Genetic studies on antitermination by the λ N protein have suggested that NusA may interact with the boxA portion of the nut site (Olson et al., 1982; 1984; Friedman and Olson, 1983), whereas gel mobility shift experiments have shown that mutations in both boxA and boxB specifically affect the interaction of NusA with an N–nut site complex (Mogridge et al., 1995; T.-F. Mah and J. Greenblatt, unpublished data). Protein–RNA cross-linking data have shown that NusA also interacts directly with the nascent single-stranded RNA in a transcription complex (Liu and Hanna, 1995a,b). In this context, however, boxA is not required for the NusA–RNA interaction.

Consistent with all the evidence that NusA may interact with RNA, sequence and structural alignments have indicated that NusA has S1 and KH homology regions, both of which are thought to interact with RNA (Gibson et al., 1993; Bycroft et al., 1997). S1 domains were originally identified in ribosomal protein S1, which has six S1 domains (Subramanian, 1983). Because this type of domain is found in other RNA-interacting proteins involved in the initiation of translation and turnover of mRNA (Bycroft et al., 1997), it must have some non-specific RNA-binding capacity. However, the S1 protein was also able to select specific RNA ligands from a random pool of RNAs and bind boxA-containing RNA with some selectivity, suggesting that S1 domains are capable of sequence-specific binding (Ringquist et al., 1995; Mogridge and Greenblatt, 1998). The KH domain was first identified in the human heterogeneous nuclear ribonucleoprotein (hnRNP) K protein (Siomi et al., 1993). Whereas some KH domain-containing proteins interact non-specifically with single-stranded RNA (Gibson et al., 1993), vigilin is a protein made up entirely of 14 KH domains that has been shown to bind directly to a specific mRNA (Dodson and Shapiro, 1997).

Relatively little is known about the S1 and KH homology regions in NusA, but some mutations in the S1 homology region of NusA prevent λ growth without affecting the viability of E. coli (T.-F. Mah, Y. Zhou, N. Yu, J. Mogridge et al., unpublished data; Friedman, 1971). These mutations often affect the ability of NusA to associate with an N–nut site RNA complex in gel mobility shift experiments, but do not directly affect the interaction between NusA and N (T. Mah, Y. Zhou, N. Yu, J. Mogridge et al., unpublished data; Mogridge et al., 1995).

Other studies have focused on the interaction of NusA with RNAP. The core RNAP enzyme consists of essential α, β and β′ subunits and one non-essential subunit, ω (Burgess et al., 1969; Gentry et al., 1991). Genetic experiments have suggested there may be interactions of NusA with β, β′ and α (Jin et al., 1988; Ito et al., 1991; Ito and Nakamura, 1993; 1996; Schauer et al., 1996). More recently, it has been shown that NusA can bind directly to the carboxy-terminal domain (CTD) of α, and possibly to β and β′, but not to the amino-terminal domain (NTD) of α (Liu et al., 1996). It has also been suggested that a direct interaction between the α-CTD and NusA is important for NusA's effects on pausing and termination, but not on N-mediated antitermination (Liu et al., 1996).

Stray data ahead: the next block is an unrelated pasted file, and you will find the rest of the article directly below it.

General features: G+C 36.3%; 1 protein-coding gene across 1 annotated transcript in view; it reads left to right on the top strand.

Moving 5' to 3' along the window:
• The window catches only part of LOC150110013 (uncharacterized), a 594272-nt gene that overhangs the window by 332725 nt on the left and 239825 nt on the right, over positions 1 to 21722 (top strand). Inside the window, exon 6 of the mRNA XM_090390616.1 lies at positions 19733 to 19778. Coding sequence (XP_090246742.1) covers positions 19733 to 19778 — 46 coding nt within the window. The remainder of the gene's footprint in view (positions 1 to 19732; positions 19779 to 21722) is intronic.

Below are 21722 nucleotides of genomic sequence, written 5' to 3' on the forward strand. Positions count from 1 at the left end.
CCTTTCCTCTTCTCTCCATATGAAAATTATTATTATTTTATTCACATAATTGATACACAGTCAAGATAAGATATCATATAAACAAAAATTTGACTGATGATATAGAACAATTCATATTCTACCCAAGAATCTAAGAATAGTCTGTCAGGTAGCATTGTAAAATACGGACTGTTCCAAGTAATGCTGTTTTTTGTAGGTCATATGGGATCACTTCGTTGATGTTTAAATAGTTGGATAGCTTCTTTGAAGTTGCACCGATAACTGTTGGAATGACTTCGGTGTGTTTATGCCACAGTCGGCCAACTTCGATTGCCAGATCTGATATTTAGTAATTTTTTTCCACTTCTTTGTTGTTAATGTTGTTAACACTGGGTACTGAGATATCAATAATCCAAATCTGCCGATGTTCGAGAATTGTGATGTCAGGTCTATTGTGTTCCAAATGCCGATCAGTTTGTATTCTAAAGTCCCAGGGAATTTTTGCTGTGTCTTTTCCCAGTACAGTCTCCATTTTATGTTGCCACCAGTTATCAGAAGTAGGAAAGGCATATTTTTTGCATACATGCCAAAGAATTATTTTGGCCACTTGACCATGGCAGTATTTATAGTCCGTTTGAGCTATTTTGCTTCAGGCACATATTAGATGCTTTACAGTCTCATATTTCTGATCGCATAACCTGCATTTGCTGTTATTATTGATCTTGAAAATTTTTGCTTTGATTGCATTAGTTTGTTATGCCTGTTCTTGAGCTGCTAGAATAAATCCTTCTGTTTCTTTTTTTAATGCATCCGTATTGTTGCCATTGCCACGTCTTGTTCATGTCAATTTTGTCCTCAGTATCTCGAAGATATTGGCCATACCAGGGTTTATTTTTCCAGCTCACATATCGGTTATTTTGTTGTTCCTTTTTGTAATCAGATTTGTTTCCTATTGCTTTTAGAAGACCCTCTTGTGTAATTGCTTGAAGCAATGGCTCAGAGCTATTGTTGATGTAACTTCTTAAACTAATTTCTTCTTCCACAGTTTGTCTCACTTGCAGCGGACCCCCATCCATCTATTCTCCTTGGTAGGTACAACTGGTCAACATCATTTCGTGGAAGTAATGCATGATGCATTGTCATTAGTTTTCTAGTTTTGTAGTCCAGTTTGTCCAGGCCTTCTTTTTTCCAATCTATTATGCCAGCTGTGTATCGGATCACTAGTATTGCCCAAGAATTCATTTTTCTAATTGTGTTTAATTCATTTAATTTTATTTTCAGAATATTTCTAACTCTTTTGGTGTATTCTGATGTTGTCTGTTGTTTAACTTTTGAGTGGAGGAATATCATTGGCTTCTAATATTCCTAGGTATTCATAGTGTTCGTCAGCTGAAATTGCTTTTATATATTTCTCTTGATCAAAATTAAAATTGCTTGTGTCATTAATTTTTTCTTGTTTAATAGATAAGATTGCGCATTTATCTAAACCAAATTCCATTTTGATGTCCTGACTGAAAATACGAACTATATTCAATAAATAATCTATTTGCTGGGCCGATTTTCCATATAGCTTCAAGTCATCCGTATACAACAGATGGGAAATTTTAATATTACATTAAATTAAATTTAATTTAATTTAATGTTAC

We have taken a systematic approach in an attempt to assign functions to the various regions of NusA. By making deletions at putative domain boundaries and assaying for effects on function, we were able to identify two RNAP-binding regions, one in the amino-terminal region and another in the carboxy-terminal region of NusA. We also found that the binding of NusA to N requires amino acids in the carboxy-terminal region of NusA. Interestingly, loss of the carboxy-terminal RNAP-binding region does not have an effect on termination or antitermination by N. Similarly, loss of the N-binding region does not have an effect on antitermination. However, loss of the S1 and KH homology regions or the amino-terminal RNAP-binding region abolishes NusA's ability to influence either of these processes. Surprisingly, the loss of the amino-terminal RNAP-binding region of NusA does not impair NusA's ability to assemble into a stable complex containing N, NusB, NusG, S10, RNAP and the nut site RNA, indicating that interaction of this region of NusA with RNAP may have a direct role in both termination and antitermination.

Results

  1. Top of page
  2. Abstract
  3. Introduction
  4. Results
  5. Discussion
  6. Experimental procedures
  7. Acknowledgements
  8. References

Production and characterization of NusA fragments